Ethical And Eco-Friendly Banking – Is It Worth It?
A few years ago, I started to think about alternatives to the big banks. What about building societies and credit unions? What happened to ethical savings, and what do people do when they want to get a mortgage to build an eco-house?
Ok, so the last one wasn’t something I started thinking about straight away, but it was pretty handy finding an answer to it just days after my eco-house pipe dream resurfaced.
After looking up the best rates for regular savers, I was surprised to find many of them were with building societies including Leeds, Saffron, and others which required residence within a radius of their branches.
I came out of that search with a result – the Marsden BS was nearby, and offered a regular saver at 3.5% AER. (This was 2014, before the base rate fall.) Get that, I resolved… And I did. But it required opening another instant access account with £100, with a lower rate than my current account… ugh.
The upside to that was a percentage of interest on the balance donated to a local charity. There was something kinda charming and retro about having to wait for a passbook in the post – I liked this local savings idea! What others are there around here, I thought… that’s how I found the Ecology.
If those folks pinched my business without waving a juicy interest rate under my nose, they must be special!
Actually, I think they are – imagine finding a financial institution with honest-to-goodness, real-life principles. They had a boring but fair minimum interest rate of 1% on their savings products (at the time – although rates have changed and savings products are temporarily on hold at time of writing due to high demand).
They will only lend on property/projects which will benefit the environment or local community. I’m in love!
Even better, they’re not that far away, in West Yorkshire. So now I know there’s a real option for Lord Balders and myself to get help in building ourselves a sedum-roofed, self-sustaining straw bale palace.
That probably won’t happen, but the idea of using our money in doing something good for the environment is catnip to the teenage eco-warrior I used to be. Now, I still need to get my head around why they required me to print off and post them a paper application form. That might seem a small thing, but it’s a serious criticism for an ecologically-minded institution!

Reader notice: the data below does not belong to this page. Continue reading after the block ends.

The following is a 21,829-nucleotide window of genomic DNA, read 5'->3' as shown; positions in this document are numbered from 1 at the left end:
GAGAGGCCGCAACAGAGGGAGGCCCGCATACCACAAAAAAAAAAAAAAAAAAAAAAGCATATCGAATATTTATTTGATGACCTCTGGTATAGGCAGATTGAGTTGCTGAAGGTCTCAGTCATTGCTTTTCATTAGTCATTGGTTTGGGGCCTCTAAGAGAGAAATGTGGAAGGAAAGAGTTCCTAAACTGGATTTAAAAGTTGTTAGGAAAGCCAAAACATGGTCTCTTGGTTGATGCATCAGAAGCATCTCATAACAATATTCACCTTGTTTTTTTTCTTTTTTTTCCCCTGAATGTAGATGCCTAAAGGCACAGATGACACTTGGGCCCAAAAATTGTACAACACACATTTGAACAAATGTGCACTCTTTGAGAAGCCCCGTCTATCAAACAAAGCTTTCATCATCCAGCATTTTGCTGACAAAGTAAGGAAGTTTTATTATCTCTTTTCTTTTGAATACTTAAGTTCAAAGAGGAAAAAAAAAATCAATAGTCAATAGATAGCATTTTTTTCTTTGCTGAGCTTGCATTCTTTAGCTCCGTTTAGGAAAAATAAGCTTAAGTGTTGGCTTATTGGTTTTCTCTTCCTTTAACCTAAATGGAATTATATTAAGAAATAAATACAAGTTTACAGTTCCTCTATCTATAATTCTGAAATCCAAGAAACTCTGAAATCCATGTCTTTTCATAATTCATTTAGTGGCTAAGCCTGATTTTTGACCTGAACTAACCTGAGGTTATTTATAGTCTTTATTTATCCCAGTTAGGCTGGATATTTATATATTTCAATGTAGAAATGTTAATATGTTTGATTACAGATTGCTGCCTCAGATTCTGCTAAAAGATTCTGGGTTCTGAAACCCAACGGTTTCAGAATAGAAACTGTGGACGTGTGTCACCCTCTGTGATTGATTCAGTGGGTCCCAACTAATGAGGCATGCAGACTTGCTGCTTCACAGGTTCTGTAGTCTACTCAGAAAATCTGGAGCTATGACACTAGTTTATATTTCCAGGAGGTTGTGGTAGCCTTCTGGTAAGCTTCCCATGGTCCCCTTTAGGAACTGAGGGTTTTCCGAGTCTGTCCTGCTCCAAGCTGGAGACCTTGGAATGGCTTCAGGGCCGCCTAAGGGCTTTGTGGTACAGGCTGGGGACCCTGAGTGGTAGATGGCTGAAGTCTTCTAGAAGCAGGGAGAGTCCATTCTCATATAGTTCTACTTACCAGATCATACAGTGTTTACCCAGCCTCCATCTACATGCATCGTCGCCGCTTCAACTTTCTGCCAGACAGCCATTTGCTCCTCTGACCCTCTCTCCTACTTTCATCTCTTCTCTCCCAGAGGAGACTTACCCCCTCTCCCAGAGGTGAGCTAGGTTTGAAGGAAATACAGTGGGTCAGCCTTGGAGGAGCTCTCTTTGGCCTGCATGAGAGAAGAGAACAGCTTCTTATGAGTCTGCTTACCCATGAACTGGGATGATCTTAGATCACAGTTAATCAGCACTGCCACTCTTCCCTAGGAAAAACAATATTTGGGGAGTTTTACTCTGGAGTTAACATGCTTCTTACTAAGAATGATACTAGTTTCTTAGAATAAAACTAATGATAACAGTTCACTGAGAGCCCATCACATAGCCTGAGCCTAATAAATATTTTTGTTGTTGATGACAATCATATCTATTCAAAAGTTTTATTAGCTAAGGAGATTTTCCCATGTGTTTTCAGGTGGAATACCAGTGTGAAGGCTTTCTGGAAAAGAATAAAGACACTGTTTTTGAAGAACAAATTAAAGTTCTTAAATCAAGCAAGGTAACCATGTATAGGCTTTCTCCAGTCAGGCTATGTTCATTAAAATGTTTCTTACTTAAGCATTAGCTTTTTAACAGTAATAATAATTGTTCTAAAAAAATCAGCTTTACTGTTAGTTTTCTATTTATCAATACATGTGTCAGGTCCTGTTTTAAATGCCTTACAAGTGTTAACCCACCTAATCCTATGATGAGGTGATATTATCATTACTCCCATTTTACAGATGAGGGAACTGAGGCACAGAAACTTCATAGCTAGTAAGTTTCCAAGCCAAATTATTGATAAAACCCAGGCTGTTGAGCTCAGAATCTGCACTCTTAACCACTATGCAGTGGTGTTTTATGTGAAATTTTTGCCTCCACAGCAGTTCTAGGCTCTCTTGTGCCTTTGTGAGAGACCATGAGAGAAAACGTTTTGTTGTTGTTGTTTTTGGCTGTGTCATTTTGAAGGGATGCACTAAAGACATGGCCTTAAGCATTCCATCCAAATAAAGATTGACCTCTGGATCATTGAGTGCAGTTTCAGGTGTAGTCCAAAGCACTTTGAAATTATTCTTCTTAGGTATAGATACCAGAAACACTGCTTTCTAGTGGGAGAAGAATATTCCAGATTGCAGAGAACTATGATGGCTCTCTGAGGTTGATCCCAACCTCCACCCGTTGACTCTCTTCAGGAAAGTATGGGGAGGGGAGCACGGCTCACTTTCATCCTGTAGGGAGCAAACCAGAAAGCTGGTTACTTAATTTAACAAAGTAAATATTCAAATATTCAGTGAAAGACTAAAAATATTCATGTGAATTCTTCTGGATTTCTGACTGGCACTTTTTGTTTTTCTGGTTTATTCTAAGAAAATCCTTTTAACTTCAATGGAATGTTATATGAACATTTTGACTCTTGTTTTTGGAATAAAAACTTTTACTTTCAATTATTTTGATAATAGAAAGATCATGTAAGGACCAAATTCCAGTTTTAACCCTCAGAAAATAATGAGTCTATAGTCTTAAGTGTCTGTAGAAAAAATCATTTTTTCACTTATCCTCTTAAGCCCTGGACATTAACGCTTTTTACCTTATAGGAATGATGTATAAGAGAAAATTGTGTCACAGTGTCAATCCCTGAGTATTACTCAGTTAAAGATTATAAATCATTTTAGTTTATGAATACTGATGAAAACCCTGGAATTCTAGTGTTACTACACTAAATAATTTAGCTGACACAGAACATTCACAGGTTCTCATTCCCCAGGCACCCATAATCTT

After that, I was out to binge on small-scale community finance, and located our local credit union.
I can’t say that I’m convinced that a credit union would do much good for someone like me, but the idea of supporting a credit union, which in turn supports those who would otherwise feel forced to turn to payday lenders, is definitely a good one. That’s next on my list.
High-cost credit providers market themselves aggressively to their target market – the less well-off, who are less financially literate and more likely to take what is presented to them instead of seeking out the best financial products. Sadly, these are the people who would benefit most from credit unions – those who are scooped up by doorstep lenders and their direct mailers.
If only Burnley Savings and Loan (a.k.a. Bank Of Dave) were taking on savers – but their waiting list is currently closed. I love a good underdog alternative to the big banks, but the problem is that their small scale limits their reach. However, their small scale alone actually makes them more of an eco-friendly option than a multi-national conglomerate.
While some of these smaller alternatives wouldn’t exactly be making my money work as hard as it could, the trade-off is the wider payback and of course, the feel-good factor. After all, there are more important things than money!
More ethical finance options
Over to you…
If any of these options are available in your area, would you consider supporting an ethical/ecological financial option?